UK Politics

David Blunkett warns of dangers of online pornography

David Blunkett
Image caption David Blunkett says Labour got the balance between civil liberties and security right

Former Home Secretary David Blunkett has called for internet providers to block pornography, warning against a descent into "Sodom and Gomorrah".

Mr Blunkett backed an opt-in system of censorship, saying the Lib Dems had been wrong to reject it at their party conference last week.

Civilised society risked being undermined by "the most bestial activities", he warned.

He was speaking at a Demos fringe meeting at the Labour conference.

Lib Dem members voted last week to reject a plan for internet providers to block online pornography unless web users "opt in".

The vote put them at odds with their Conservative coalition partners who want UK service providers to impose "default" filters to block pornography. Labour has backed the Conservative position and urged the prime minister to go further and boost the resources of internet pornography watchdogs.

'Social order'

Mr Blunkett told the Demos fringe meeting: "The Lib Dems in Glasgow debated this and decided they were against automatic protection unless people chose to over-ride it, in terms of pornography on the internet and the protection of children. I think they were wrong.

"I think we have a job in this country, in a civilised, free, open democracy, to protect ourselves from the most bestial activities and from dangers that would undermine a civilised nation."

Drawing a parallel with Germany before the rise of the Nazis, he suggested a loose moral climate had fed the paranoia and fear that had allowed Adolf Hitler to flourish.

"In the late 1920s and early 1930s, Berlin came as near as dammit to Sodom and Gomorrah. There was a disintegration of what you might call any kind of social order.

"People fed on that - they fed people's fears of it. They encouraged their paranoia. They developed hate about people who had differences, who were minorities.

"There always has had to be some balance, in terms of the freedom of what we want to do, for ourselves and the mutual respect and the duty we owe to each other in a collective society. I think getting it right is the strength of a democracy."

'Wild West'

Helen Goodman, Labour's shadow minister for media reform, reached further back into history to illustrate her point, comparing the internet to a lawless 13th Century forest.

"It would be quite wrong if we were to preserve a special place within the law, where the net could be outside the law. The net today should not be like the forest in the 13th Century.

"Robin Hood and the outlaws - they were called that because they were outside the law - that was not a sustainable position in the 13th Century and it's not a sustainable position now."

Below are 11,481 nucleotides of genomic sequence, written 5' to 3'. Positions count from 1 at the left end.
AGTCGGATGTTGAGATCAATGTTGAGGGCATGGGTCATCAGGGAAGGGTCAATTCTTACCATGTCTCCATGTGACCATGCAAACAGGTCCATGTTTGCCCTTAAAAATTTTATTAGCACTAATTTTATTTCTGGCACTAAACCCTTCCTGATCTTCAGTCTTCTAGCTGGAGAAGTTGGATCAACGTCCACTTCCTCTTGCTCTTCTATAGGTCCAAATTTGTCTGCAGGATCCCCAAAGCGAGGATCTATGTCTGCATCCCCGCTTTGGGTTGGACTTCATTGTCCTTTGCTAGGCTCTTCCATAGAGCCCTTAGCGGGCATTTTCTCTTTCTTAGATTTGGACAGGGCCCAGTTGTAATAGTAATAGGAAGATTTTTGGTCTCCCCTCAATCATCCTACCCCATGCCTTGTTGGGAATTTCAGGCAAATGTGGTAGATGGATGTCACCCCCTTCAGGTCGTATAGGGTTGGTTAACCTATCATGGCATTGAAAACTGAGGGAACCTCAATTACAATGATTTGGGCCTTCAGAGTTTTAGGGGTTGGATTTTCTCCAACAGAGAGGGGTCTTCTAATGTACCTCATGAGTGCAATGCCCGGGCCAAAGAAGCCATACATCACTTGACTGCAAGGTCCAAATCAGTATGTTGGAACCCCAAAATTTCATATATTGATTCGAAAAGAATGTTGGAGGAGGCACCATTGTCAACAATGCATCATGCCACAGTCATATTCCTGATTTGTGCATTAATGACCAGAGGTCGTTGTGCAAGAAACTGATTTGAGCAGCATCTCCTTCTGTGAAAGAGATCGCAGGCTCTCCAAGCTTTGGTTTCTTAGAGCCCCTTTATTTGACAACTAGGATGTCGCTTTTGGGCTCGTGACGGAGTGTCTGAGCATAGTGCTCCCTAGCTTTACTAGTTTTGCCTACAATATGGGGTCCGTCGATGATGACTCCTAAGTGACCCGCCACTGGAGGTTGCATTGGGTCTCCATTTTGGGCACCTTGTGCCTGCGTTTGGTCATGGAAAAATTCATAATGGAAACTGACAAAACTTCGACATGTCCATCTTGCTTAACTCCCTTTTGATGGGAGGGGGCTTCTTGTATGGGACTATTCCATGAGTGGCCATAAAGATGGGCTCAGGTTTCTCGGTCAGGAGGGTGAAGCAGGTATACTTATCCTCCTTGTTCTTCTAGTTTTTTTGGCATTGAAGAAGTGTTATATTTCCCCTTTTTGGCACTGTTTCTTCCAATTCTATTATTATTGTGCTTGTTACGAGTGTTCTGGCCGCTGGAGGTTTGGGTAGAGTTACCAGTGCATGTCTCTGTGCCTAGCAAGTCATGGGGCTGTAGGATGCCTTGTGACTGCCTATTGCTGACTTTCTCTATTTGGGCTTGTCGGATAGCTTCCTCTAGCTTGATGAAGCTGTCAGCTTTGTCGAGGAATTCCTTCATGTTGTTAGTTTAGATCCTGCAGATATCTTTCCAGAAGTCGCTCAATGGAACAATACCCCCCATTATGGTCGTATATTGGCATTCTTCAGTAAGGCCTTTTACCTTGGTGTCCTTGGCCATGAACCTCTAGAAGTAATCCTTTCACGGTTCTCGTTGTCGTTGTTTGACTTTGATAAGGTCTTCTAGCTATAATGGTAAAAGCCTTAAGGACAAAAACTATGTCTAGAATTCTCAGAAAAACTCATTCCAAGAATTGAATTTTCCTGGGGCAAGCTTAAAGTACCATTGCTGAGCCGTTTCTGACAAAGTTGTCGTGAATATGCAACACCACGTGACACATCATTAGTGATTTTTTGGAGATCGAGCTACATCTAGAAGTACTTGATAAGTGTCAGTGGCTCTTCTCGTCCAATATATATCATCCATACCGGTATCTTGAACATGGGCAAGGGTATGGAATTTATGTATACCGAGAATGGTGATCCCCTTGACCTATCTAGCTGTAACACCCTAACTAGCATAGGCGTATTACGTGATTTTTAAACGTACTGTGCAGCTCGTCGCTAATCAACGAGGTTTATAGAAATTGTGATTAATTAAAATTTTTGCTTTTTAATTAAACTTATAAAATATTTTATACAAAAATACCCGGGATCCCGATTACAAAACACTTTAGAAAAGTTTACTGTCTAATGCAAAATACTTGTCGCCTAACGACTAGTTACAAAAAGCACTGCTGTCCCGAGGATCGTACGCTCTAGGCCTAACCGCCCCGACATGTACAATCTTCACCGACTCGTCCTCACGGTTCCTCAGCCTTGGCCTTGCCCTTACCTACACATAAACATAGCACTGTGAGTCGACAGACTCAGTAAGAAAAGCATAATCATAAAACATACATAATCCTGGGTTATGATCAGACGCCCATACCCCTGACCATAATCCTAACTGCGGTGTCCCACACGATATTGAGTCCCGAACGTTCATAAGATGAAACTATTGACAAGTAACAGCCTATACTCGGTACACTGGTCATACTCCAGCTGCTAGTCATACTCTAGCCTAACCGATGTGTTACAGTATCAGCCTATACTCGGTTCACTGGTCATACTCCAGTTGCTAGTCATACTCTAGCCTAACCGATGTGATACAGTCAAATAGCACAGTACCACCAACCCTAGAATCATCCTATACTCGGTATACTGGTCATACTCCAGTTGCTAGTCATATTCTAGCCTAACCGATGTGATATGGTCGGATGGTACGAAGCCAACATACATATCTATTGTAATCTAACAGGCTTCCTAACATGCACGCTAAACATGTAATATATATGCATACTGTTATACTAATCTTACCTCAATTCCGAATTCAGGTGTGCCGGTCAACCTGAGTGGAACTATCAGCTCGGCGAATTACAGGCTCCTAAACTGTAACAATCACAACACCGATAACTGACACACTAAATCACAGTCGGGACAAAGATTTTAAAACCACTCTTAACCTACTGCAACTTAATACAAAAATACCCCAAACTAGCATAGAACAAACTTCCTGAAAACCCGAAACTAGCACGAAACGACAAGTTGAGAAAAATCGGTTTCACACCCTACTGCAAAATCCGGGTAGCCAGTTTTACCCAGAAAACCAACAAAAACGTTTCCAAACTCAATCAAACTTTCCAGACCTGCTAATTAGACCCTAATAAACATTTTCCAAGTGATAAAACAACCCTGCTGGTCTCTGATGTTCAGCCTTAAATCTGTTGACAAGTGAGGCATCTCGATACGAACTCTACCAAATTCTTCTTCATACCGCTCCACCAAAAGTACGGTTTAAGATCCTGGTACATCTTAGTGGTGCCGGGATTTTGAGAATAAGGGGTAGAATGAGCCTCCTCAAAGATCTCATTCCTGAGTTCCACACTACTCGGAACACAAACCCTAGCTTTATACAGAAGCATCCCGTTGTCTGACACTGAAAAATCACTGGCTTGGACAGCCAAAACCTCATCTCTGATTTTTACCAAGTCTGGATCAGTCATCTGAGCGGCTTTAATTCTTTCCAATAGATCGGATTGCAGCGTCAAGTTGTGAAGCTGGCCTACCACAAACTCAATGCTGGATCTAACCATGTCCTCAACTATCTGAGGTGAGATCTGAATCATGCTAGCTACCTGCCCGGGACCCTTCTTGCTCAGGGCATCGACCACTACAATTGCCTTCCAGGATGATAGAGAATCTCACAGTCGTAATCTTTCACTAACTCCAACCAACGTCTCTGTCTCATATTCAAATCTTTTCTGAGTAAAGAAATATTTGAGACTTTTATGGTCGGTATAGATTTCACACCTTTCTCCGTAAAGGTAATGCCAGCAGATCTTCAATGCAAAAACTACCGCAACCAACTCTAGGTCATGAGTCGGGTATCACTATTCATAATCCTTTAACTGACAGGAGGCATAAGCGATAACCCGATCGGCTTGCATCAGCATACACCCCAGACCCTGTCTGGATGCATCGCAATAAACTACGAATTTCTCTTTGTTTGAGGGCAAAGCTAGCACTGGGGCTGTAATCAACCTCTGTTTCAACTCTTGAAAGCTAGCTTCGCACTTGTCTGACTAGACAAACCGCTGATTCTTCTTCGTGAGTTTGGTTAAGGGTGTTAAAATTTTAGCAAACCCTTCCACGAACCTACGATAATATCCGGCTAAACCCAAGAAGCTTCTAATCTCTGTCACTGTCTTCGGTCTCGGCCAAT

She said the same principles of law that apply in the real world should also apply online.

And she made the case for new laws making it easier for internet users to be traced through their IP address, something the government is investigating.

Nick Pickles, director of the Big Brother Watch pressure group, opted for another historical analogy, saying politicians exaggerated the extent to which the internet was a lawless "Wild West".

The real problem, he argued, was a lack of transparency and "privatised surveillance", with internet giants being paid to store data on citizens on behalf of the state.

Britain's outdated security laws were cloaked in secrecy and not publicly accountable - and had little or no judicial oversight, he added.

And he urged Labour to challenge "an outdated culture of surveillance and a legal framework that is struggling to keep up".

'Considerable threat'

Mr Blunkett, who was home secretary between 2002 and 2005, was in expansive mood at the Demos fringe, in front of an audience who felt the last Labour government had not done enough to protect civil liberties (there was a show of hands).

He said he was proud of much of what he had achieved as home secretary, such as the scrapping of the "double jeopardy" rule, allowing retrials of people cleared of serious crimes when new evidence comes to light, which had led to the trial of the Stephen Lawrence suspects.

But he admitted to early "hiccups" with the controversial Regulation of Investigatory Powers Act, which was initially abused by local authorities to spy on householders.

When asked why things had gone wrong, he said: "Because we are human and we are frail and when we pass something we can not guarantee that other people won't misuse it."

He also confessed to using overblown language in response to the terror threat.

"There were times when my rhetoric probably exceeded what was necessary.

"My excuse for this is that actually at a time of considerable threat, when people are fearful, the only way of securing their confidence and reducing their fear is to take sufficient, substantial but necessary action to make sure that they feel that someone is in charge and that they know what they doing and that they deal with those new international threats."

He added: "The idea that somehow the Labour government got it drastically wrong - I would say this wouldn't I? - is a nonsense."